41.71 NC-4 Soda Feldspar
5.56 Magnesium Carbonate Light
10.23 Bone Ash
11.12 Synthetic Red Iron 4686
I image we could each make about a shelf or two of work (12" x 24") and glaze it in our own glazes and take them over to Linda's for the firing. If we all make bowls then we can donate them to John Hartom's Empty Bowls Project when we are done.
Let me know it anyone has any suggestions or if I left out anything. We can talk more about it at the September Clay Club Meeting,
You just have to share your recipes.
Author Title votesnothing but the best, later for the garbage...
Rhodes, Daniel & Hopper, Robin Clay and Glazes for the Potter 26
Hamer, Frank & Janet Hamer Potter’s Dictionary of Materials and Techniques 22
Hesselberth, John & Roy, Ron Mastering Cone 6 Glazes 19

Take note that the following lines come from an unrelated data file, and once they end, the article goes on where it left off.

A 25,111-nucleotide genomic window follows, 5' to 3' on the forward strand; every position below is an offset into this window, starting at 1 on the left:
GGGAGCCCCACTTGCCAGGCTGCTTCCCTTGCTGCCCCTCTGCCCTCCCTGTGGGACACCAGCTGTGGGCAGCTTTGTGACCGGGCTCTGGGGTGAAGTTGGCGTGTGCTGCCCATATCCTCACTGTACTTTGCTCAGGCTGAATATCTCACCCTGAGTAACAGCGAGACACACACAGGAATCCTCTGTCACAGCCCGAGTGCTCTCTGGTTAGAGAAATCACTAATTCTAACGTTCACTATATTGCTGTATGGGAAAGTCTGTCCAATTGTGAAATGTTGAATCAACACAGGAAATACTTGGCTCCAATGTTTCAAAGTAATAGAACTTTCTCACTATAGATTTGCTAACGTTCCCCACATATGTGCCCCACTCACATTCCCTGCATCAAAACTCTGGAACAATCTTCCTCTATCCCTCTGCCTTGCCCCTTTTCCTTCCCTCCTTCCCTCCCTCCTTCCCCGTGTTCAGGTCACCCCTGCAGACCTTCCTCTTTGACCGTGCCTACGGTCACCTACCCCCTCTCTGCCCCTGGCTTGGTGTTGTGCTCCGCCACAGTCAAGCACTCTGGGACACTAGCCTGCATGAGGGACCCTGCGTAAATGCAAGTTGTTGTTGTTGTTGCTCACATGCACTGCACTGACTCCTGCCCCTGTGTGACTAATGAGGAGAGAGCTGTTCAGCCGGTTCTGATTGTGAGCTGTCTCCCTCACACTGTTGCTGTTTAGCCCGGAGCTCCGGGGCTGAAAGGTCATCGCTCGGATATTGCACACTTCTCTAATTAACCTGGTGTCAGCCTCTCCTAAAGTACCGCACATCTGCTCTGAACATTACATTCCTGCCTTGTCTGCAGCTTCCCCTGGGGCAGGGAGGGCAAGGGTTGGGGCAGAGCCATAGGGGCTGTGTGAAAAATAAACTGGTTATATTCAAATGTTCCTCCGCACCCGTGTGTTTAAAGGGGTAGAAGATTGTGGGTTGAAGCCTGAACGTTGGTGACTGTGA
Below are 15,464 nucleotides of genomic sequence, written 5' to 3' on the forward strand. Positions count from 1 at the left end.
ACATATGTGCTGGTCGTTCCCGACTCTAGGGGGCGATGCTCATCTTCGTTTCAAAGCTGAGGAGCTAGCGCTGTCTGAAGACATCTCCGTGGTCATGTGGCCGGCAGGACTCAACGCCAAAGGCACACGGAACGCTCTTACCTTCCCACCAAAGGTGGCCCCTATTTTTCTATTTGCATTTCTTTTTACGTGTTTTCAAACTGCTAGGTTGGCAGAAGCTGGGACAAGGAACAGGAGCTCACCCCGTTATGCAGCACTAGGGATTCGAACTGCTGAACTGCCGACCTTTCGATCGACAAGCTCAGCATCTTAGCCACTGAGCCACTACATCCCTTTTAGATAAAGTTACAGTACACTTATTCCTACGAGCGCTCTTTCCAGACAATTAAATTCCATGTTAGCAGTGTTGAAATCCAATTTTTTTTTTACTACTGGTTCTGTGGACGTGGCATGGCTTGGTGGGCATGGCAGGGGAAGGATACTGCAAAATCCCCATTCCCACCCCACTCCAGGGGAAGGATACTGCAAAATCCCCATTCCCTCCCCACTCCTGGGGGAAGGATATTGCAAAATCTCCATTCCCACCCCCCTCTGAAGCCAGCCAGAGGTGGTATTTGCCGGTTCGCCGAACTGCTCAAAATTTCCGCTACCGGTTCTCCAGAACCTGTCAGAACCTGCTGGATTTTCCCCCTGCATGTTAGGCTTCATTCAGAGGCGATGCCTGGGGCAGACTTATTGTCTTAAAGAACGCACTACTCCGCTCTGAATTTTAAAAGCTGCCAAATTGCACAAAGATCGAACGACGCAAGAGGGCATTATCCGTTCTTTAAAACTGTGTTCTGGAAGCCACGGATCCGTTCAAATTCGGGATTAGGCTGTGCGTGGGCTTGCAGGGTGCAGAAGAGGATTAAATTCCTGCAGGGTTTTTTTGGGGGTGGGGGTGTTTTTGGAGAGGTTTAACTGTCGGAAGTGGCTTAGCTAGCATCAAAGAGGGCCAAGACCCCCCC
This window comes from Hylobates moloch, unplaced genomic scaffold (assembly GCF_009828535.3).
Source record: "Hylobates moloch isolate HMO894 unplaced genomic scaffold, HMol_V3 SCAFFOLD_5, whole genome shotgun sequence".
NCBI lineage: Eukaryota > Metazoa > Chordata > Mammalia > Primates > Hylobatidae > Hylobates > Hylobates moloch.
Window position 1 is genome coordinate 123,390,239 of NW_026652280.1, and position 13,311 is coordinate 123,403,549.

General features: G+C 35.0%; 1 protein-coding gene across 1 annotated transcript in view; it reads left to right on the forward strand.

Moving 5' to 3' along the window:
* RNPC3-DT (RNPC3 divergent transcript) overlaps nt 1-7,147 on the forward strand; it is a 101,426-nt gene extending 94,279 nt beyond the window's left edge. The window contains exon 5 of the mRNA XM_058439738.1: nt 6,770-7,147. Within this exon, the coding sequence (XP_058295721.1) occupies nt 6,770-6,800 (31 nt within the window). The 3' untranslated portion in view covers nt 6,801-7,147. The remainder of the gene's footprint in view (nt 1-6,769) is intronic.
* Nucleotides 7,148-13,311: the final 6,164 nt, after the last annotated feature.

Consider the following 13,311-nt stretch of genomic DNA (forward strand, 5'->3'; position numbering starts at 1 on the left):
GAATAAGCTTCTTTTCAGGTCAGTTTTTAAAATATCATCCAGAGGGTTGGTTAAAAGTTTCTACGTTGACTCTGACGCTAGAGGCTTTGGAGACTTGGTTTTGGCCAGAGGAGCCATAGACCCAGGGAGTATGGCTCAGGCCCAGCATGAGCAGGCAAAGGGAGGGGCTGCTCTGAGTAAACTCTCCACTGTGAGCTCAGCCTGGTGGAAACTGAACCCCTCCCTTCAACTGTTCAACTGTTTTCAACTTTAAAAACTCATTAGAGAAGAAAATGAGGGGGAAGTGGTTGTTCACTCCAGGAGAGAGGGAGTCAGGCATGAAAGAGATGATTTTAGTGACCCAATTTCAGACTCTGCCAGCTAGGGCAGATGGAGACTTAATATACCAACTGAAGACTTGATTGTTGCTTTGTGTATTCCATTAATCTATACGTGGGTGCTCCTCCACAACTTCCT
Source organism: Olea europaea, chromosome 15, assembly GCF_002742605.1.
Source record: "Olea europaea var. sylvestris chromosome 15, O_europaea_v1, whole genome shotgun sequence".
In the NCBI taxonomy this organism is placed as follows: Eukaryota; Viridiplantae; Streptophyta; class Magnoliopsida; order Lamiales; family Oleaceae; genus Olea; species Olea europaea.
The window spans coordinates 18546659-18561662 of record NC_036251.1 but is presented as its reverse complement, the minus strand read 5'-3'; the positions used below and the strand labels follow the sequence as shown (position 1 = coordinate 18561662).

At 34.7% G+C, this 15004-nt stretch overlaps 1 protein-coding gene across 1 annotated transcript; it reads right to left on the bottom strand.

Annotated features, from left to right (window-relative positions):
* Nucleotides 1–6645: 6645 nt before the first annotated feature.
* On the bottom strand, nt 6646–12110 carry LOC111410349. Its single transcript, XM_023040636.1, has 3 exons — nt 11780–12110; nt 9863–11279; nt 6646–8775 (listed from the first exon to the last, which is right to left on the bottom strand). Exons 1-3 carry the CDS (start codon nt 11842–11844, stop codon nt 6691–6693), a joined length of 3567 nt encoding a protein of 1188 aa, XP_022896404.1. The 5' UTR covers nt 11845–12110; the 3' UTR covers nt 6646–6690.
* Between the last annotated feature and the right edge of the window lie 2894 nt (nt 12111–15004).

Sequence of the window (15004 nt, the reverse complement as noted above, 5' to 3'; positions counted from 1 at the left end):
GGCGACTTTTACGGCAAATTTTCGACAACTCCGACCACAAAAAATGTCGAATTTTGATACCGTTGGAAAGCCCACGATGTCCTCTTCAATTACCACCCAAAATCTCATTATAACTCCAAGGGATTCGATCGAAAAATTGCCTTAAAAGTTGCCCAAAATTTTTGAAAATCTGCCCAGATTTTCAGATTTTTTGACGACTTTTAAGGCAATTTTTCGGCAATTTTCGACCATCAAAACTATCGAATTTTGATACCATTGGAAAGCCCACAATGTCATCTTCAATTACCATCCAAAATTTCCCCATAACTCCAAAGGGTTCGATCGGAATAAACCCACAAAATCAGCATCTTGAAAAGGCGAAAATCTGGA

Cardew, Michael Pioneer Pottery 15
Pitelka, Vince Clay, A Studio Handbook 15
Hopper, Robin The Ceramic Spectrum 14
Hopper, Robin Functional Pottery 13
Britt, John High Fire Glazes 12
Olsen, Frederick L. The Kiln Book 12
"To throw: Potters at Marshall Pottery in Texas describe their work at the potters wheel as turning. They understand only the modern meaning of to throw and do not use it to describe their work. However, the Old English word thrawan from which to throw comes, means to twist or turn. Going back even farther, the Indo-European root *ter- means to rub, rub by twisting, twist, turn. The German word drehen, a direct relative of to throw, means turn and is used in German for throwing. Because the activity of forming pots on the wheel has not changed since Old English times, the word throw has retained its original meaning in the language of pottery but has developed a completely different meaning in everyday usage. Those who say they throw pots are using the historically correct term. Those who say they turn pots are using more current language. Both are saying the same thing."
Or just call for prices.
Be sure to give them a days notice and come before 1:00p.m.